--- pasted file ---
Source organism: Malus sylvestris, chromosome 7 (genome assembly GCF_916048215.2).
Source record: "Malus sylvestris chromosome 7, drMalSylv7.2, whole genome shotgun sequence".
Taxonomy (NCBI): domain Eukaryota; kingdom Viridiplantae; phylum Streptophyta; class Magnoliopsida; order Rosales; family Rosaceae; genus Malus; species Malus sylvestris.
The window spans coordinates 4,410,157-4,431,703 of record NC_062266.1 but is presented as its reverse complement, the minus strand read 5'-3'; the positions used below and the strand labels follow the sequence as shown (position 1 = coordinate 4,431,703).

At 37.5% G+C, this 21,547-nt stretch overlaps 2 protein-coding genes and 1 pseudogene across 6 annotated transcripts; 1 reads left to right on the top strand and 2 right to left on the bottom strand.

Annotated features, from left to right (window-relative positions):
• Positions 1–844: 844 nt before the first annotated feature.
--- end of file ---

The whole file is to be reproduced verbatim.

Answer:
Source organism: Malus sylvestris, chromosome 7 (genome assembly GCF_916048215.2).
Source record: "Malus sylvestris chromosome 7, drMalSylv7.2, whole genome shotgun sequence".
Taxonomy (NCBI): domain Eukaryota; kingdom Viridiplantae; phylum Streptophyta; class Magnoliopsida; order Rosales; family Rosaceae; genus Malus; species Malus sylvestris.
The window spans coordinates 4,410,157-4,431,703 of record NC_062266.1 but is presented as its reverse complement, the minus strand read 5'-3'; the positions used below and the strand labels follow the sequence as shown (position 1 = coordinate 4,431,703).

At 37.5% G+C, this 21,547-nt stretch overlaps 2 protein-coding genes and 1 pseudogene across 6 annotated transcripts; 1 reads left to right on the top strand and 2 right to left on the bottom strand.

Annotated features, from left to right (window-relative positions):
• Positions 1–844: 844 nt before the first annotated feature.